Companies are looking to change the rules for people who are in close contact with Covid-19 cases, as an expected increase in the number of cases in the coming weeks threatens to keep growing numbers of employees unemployed.
Retail, hospitality, supply chain, transportation and other businesses have all already experienced staff shortages amid rising Covid cases and number of close contacts, many workers having to restrict their movements even if they have no symptoms and have negative antigen test results.
Ibec, the employers’ representative group, said the full effects in this regard won’t be evident until later next week, when the post-Christmas economy fully returns.
However, its members are already seeing that they have three times as many people who have to stay out of work because they are close contacts than those who actually show symptoms of Covid-19.
Ibec CEO Danny McCoy said businesses could be hit more in the coming weeks: “You could be a close contact for 40 or 50 days if you’re unlucky and you have it. a series, ”he said.
As it stands, close contacts who have not received a Covid-19 booster vaccine must stay home for 10 days, while those with boosters must stay home for five days.
“At some level, for the company, it doesn’t matter if you are positive or close contact; you’re not here, ”said McCoy, addressing the scale of staff absences. “Close contact in terms of volume seems to be the source of the large numbers. “
Ibec believes travel restriction rules for close contact need to be revised in cases where people are boosted, show no symptoms and return negative antigen tests – a decision, Mr McCoy said, could up to halve current absence rates.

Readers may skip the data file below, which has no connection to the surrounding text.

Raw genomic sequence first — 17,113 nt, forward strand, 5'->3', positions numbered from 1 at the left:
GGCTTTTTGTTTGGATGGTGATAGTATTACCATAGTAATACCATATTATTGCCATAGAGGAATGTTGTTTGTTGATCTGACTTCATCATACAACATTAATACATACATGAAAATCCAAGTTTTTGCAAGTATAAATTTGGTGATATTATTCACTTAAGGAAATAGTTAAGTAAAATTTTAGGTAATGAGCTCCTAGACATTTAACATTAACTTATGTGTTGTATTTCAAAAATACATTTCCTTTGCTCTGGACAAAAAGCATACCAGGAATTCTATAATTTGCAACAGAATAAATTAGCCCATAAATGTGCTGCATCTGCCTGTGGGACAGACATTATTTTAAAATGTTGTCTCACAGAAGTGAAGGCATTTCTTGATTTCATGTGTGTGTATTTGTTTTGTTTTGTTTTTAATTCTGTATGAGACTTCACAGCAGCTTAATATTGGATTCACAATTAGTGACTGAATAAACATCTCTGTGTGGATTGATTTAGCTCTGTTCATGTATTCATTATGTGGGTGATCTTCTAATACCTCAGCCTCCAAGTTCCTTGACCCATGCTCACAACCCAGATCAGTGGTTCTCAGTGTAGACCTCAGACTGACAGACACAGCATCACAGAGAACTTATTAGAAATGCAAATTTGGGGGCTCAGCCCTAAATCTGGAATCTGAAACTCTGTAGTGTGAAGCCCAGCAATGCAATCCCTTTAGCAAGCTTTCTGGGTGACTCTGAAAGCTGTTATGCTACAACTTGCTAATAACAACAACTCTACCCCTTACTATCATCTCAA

Retailing is considered particularly at risk given the relatively young age of many employees. Jean McCabe, Vice President of Retail Excellence, said that in Dublin some companies decide which branches to leave open and which to close due to staffing issues; others survived with a small staff.
“I think the issue of close contact and isolation needs to be scaled back,” she said, having personally experienced a “domino effect” in this regard as the Christmas sales approach in her. fashion company based in Ennis.
A review of the rules would also help hospitality: The Restaurants Association of Ireland (RAI) said 30% of its members had to go out of business due to a staff shortage over Christmas.
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“If a person gets it [Covid] in the kitchen, the whole kitchen is out, ”noted Adrian Cummins, managing director of RAI, who also called for the suspension of self-restriction requirements for non-symptomatic and reinforced close contacts that undertake a series of antigen testing.
This is not just a headache for the commercial sector – personnel issues are just as problematic in all essential services. A spokesperson for An Garda Síochána said: “In line with the trend among the general population, the current impact of Covid-19 is greater at this time,” although the organization declined to comment on specific figures .
Speaking to Newstalk radio on Tuesday, Health Service Executive (HSE) chief executive Paul Reid said some hospitals were experiencing daily shortages of up to 300 employees and priority should be given to emergency care . A spokeswoman for the HSE said many hospitals are already doing this and have “cut back on elective and outpatient care.”
The Irish Organization of Nurses and Midwives (INMO) had previously called for cuts in elective services, citing an “exhausted nursing workforce with high levels of burnout” and the cancellation of leave to fill lists .